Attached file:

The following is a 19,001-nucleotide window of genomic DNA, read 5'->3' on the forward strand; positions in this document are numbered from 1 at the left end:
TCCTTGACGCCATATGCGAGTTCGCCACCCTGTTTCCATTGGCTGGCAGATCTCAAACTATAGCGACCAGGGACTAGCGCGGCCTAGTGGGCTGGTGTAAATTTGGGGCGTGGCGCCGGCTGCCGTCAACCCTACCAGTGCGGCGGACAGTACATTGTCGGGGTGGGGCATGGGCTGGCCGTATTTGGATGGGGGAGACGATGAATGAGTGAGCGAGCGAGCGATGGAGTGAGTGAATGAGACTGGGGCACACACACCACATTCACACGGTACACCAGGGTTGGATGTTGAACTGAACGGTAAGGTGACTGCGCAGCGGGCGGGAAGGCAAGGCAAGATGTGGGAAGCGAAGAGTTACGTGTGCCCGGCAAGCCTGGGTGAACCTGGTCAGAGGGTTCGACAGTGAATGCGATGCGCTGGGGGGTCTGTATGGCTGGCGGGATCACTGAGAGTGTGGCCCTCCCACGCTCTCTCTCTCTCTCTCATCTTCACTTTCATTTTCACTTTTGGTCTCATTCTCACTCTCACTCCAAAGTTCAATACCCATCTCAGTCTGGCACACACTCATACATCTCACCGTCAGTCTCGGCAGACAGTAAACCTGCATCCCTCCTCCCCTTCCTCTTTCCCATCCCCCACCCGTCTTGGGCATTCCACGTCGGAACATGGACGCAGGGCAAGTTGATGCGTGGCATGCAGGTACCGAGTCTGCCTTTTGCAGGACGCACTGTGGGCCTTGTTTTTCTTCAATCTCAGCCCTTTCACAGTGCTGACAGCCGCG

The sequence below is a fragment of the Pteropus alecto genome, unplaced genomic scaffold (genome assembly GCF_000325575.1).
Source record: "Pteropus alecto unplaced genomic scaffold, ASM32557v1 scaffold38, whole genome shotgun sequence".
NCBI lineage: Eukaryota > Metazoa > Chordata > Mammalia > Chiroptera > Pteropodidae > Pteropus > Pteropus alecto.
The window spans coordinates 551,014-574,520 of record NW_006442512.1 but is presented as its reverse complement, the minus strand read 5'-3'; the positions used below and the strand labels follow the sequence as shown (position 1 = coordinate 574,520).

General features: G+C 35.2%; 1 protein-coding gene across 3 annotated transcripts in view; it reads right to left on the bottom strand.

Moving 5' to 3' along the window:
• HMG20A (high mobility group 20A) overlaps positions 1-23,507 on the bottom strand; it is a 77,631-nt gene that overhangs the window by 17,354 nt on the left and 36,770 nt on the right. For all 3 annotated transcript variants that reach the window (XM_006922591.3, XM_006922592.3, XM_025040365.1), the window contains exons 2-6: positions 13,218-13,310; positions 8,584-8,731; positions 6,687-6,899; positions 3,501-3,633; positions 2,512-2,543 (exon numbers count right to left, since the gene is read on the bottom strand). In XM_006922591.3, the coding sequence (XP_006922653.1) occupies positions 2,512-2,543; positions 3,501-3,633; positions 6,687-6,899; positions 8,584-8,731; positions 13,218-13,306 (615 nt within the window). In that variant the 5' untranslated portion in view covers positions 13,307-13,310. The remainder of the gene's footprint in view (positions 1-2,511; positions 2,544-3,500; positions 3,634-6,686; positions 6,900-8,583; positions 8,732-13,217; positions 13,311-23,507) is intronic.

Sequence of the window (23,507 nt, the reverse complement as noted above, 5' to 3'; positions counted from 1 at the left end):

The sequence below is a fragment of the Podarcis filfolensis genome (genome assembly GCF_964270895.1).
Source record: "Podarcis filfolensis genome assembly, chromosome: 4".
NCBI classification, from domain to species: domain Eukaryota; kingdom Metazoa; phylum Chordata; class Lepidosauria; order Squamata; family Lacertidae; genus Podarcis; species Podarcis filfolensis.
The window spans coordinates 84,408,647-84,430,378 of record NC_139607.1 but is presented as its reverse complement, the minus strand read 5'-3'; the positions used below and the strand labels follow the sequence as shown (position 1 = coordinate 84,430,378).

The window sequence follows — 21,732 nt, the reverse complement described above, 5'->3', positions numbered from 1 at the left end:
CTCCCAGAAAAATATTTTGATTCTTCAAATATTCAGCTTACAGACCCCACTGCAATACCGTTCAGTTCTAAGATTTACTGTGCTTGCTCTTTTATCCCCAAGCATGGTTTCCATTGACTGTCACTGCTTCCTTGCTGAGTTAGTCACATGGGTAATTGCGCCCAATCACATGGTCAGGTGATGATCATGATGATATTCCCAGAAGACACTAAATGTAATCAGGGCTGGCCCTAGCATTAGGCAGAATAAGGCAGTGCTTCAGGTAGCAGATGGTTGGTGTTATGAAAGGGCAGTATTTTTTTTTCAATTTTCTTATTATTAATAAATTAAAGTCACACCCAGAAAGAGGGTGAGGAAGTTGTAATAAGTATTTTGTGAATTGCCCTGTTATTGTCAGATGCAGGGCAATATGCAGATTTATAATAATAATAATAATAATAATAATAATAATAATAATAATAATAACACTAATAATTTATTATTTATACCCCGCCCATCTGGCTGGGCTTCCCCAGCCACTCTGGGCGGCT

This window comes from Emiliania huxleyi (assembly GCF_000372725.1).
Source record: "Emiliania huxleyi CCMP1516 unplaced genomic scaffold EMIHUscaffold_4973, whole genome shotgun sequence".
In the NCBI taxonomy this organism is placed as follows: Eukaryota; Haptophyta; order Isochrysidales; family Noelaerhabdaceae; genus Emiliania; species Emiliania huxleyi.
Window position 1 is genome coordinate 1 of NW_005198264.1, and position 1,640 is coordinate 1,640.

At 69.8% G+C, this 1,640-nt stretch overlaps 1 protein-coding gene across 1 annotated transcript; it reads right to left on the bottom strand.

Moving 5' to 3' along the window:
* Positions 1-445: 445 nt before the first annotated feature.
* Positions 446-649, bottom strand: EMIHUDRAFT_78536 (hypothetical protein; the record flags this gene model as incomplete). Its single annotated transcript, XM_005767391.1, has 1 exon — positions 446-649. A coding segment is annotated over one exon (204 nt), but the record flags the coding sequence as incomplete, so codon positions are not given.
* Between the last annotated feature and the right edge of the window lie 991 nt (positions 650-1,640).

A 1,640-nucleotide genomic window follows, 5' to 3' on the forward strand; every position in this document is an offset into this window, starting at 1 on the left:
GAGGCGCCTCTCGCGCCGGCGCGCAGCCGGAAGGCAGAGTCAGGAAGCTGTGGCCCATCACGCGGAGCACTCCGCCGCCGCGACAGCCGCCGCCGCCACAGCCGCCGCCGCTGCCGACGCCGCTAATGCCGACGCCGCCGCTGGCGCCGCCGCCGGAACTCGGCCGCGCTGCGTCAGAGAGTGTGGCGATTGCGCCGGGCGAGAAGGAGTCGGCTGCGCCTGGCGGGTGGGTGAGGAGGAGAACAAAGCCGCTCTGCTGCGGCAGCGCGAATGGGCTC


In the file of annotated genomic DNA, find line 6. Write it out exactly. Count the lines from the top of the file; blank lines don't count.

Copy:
The window spans coordinates 551,014-574,520 of record NW_006442512.1 but is presented as its reverse complement, the minus strand read 5'-3'; the positions used below and the strand labels follow the sequence as shown (position 1 = coordinate 574,520).